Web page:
This part of the process took a bunch of trial and error. Mainly because we used regular expressions to match and validate if the img tag has base64 data and if that data matched the mime type of a valid image.

// Load the HTML from the field and parse the img src tags
                        $doc = new DOMDocument();
                        $tags = $doc->getElementsByTagName('img');
                        $count = 0;

                        // If we found img tags
                        if (count($tags) > 0) {
                                foreach ($tags as $tag) {

                                        // Search for base64 encoded data within the img tag
                                        $verify = preg_match('/data:([^;]*);base64,(.*)/', $tag->getAttribute('src'), $match);
                                        if ($verify) {
                                                $data_raw = explode(',', $tag->getAttribute('src'));
                                                $data = base64_decode($data_raw[1]);
                                                $f = finfo_open();
                                                $mime_type = finfo_buffer($f, $data, FILEINFO_MIME_TYPE);

                                                // We need to make sure the encoding of the base64 data is actually an image
                                                $verify_mime = preg_match('/image\/(png|jpg|jpeg|gif)/', $mime_type, $mime_match);

If the mime type matched a png, jpg or gif then we want to convert it!

Convert image base64 data to a file

This is where the real magic happens. We want to take that raw base64 data and save it as an image file. Then we want to update the content to refer to the file location instead of the base64 data. This is essentially where the database gets cleaned up because we will be re-saving the field without those huge sets of encoded base64 data into the database.

echo "doing image ". $count ." for node ". $node->nid . "..\r\n";
$new_file = 'sites/default/files/'.$node->nid.'-imgclean-'.$count.'.jpg';
$image = imagecreatefromstring($data);
imagejpeg($image, $new_file, 50);

// Update the img src with DOMDocument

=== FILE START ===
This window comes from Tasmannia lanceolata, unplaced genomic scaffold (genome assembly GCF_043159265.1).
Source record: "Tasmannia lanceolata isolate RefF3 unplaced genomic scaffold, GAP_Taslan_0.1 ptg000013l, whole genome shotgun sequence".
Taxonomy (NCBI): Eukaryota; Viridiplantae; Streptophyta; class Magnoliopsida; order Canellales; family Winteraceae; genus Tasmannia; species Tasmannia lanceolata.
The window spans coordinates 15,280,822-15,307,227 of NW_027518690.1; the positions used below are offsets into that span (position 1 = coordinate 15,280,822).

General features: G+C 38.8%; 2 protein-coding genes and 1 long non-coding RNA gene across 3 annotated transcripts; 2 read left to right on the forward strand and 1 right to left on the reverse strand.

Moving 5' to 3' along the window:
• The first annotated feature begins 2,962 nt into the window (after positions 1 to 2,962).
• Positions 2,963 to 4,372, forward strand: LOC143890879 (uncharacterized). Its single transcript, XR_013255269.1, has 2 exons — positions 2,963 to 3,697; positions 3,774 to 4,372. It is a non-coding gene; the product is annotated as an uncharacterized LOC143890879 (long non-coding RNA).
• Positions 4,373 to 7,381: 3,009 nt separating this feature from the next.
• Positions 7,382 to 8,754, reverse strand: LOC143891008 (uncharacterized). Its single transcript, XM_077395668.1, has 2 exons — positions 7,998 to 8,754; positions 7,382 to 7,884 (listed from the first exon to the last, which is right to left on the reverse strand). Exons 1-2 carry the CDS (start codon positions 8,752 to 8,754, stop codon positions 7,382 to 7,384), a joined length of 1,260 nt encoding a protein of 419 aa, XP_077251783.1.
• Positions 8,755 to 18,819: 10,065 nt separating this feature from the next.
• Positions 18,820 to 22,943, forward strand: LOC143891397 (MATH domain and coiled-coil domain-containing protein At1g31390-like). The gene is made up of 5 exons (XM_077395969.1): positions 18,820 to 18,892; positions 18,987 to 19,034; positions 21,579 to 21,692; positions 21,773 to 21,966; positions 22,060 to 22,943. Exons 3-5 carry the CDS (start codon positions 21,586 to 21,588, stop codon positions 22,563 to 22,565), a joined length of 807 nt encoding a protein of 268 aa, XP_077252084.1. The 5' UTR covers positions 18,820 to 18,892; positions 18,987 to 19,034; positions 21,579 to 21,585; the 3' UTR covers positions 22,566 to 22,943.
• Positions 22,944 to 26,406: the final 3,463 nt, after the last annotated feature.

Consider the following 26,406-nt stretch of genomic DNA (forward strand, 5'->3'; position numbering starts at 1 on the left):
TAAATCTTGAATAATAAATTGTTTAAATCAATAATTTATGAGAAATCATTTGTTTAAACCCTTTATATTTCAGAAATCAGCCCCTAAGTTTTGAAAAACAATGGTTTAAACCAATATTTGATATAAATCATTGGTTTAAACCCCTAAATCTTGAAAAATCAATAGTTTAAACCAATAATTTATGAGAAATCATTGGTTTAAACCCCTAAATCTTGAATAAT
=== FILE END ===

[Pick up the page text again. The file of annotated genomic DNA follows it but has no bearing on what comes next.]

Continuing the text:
$tag->setAttribute('src', '/'.$new_file);
$content = $doc->saveHTML();

What we’re doing above (that you cant see) is iterating across all the img tags in the field. We then establish a counter and create a unique filename for each of the converted files. This means that there can be 10 base64 encoded images in the field and we’ll convert them all. We establish a unique filename for each iteration and use the PHP function imagecreatefromstring and then imagejpeg to convert it to a file.

Once the file is saved , we save the new img src with DOMDocument and update the content variable. When the iteration across the found img tags is complete, we save the node before moving to the next node. There’s two nested for loops within this function , but its pretty straightforward.

There might be ways to make this function execute faster. For about 3,000 nodes it took about 5 minutes to complete.

I hope this helps someone out there! The performance improvements from doing this cleanup are drastic and definitely noticeable. It should be noted that the behavior of converting dropped images in the WYSIWYG editor is expected and part of the TinyMCE editor.

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Siva Ram
Siva Ram
5 years ago

Excellent solution for converting base64 image to image file. This helped me a lot. Keep up the good work.

5 years ago
Reply to  Siva Ram

Thanks very much! Very happy other people have found this useful.